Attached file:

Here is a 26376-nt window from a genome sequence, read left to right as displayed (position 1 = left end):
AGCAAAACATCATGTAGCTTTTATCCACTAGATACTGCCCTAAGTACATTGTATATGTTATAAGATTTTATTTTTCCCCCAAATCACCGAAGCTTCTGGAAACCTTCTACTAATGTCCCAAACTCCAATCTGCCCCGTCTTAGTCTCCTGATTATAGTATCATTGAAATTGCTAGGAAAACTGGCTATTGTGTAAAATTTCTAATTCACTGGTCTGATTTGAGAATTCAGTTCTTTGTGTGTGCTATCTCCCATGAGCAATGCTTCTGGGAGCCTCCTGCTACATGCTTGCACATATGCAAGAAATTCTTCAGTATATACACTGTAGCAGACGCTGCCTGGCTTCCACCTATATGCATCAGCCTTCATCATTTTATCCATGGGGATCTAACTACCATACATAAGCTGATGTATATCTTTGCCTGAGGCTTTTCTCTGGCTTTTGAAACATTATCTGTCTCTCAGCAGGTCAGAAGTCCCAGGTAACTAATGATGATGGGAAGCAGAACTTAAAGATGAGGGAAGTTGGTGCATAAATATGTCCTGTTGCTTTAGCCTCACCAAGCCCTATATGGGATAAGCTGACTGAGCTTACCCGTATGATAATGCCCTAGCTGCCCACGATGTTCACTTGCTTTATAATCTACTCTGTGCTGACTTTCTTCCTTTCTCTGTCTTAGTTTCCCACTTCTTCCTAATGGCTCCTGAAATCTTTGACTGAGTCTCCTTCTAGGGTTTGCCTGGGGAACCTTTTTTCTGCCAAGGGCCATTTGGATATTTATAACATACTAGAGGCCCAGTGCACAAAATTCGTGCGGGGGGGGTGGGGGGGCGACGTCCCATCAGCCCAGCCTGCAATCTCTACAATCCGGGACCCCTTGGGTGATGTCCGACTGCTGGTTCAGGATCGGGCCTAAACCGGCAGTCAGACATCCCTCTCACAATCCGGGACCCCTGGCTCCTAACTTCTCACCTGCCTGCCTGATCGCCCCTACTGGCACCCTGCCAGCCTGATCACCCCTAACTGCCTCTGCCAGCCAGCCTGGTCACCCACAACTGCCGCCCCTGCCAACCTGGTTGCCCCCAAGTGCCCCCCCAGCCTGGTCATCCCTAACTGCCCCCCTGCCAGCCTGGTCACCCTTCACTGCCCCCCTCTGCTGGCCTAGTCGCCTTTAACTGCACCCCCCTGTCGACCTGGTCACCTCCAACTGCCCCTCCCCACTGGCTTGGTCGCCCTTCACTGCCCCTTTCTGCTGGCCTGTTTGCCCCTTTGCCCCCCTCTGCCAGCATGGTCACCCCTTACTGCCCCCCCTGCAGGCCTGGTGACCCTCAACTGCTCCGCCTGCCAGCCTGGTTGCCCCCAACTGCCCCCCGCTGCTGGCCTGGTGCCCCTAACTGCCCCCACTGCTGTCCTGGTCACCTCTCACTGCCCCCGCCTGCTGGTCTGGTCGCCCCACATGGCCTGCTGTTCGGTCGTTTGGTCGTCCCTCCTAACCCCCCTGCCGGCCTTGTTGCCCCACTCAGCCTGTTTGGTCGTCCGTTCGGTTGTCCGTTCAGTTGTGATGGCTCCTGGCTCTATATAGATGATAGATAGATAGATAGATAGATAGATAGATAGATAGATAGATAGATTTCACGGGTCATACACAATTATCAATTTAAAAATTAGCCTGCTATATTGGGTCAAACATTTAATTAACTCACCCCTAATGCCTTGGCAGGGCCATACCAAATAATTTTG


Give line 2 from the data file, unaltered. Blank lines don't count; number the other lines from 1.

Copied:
AGCAAAACATCATGTAGCTTTTATCCACTAGATACTGCCCTAAGTACATTGTATATGTTATAAGATTTTATTTTTCCCCCAAATCACCGAAGCTTCTGGAAACCTTCTACTAATGTCCCAAACTCCAATCTGCCCCGTCTTAGTCTCCTGATTATAGTATCATTGAAATTGCTAGGAAAACTGGCTATTGTGTAAAATTTCTAATTCACTGGTCTGATTTGAGAATTCAGTTCTTTGTGTGTGCTATCTCCCATGAGCAATGCTTCTGGGAGCCTCCTGCTACATGCTTGCACATATGCAAGAAATTCTTCAGTATATACACTGTAGCAGACGCTGCCTGGCTTCCACCTATATGCATCAGCCTTCATCATTTTATCCATGGGGATCTAACTACCATACATAAGCTGATGTATATCTTTGCCTGAGGCTTTTCTCTGGCTTTTGAAACATTATCTGTCTCTCAGCAGGTCAGAAGTCCCAGGTAACTAATGATGATGGGAAGCAGAACTTAAAGATGAGGGAAGTTGGTGCATAAATATGTCCTGTTGCTTTAGCCTCACCAAGCCCTATATGGGATAAGCTGACTGAGCTTACCCGTATGATAATGCCCTAGCTGCCCACGATGTTCACTTGCTTTATAATCTACTCTGTGCTGACTTTCTTCCTTTCTCTGTCTTAGTTTCCCACTTCTTCCTAATGGCTCCTGAAATCTTTGACTGAGTCTCCTTCTAGGGTTTGCCTGGGGAACCTTTTTTCTGCCAAGGGCCATTTGGATATTTATAACATACTAGAGGCCCAGTGCACAAAATTCGTGCGGGGGGGGTGGGGGGGCGACGTCCCATCAGCCCAGCCTGCAATCTCTACAATCCGGGACCCCTTGGGTGATGTCCGACTGCTGGTTCAGGATCGGGCCTAAACCGGCAGTCAGACATCCCTCTCACAATCCGGGACCCCTGGCTCCTAACTTCTCACCTGCCTGCCTGATCGCCCCTACTGGCACCCTGCCAGCCTGATCACCCCTAACTGCCTCTGCCAGCCAGCCTGGTCACCCACAACTGCCGCCCCTGCCAACCTGGTTGCCCCCAAGTGCCCCCCCAGCCTGGTCATCCCTAACTGCCCCCCTGCCAGCCTGGTCACCCTTCACTGCCCCCCTCTGCTGGCCTAGTCGCCTTTAACTGCACCCCCCTGTCGACCTGGTCACCTCCAACTGCCCCTCCCCACTGGCTTGGTCGCCCTTCACTGCCCCTTTCTGCTGGCCTGTTTGCCCCTTTGCCCCCCTCTGCCAGCATGGTCACCCCTTACTGCCCCCCCTGCAGGCCTGGTGACCCTCAACTGCTCCGCCTGCCAGCCTGGTTGCCCCCAACTGCCCCCCGCTGCTGGCCTGGTGCCCCTAACTGCCCCCACTGCTGTCCTGGTCACCTCTCACTGCCCCCGCCTGCTGGTCTGGTCGCCCCACATGGCCTGCTGTTCGGTCGTTTGGTCGTCCCTCCTAACCCCCCTGCCGGCCTTGTTGCCCCACTCAGCCTGTTTGGTCGTCCGTTCGGTTGTCCGTTCAGTTGTGATGGCTCCTGGCTCTATATAGATGATAGATAGATAGATAGATAGATAGATAGATAGATAGATAGATAGATTTCACGGGTCATACACAATTATCAATTTAAAAATTAGCCTGCTATATTGGGTCAAACATTTAATTAACTCACCCCTAATGCCTTGGCAGGGCCATACCAAATAATTTTG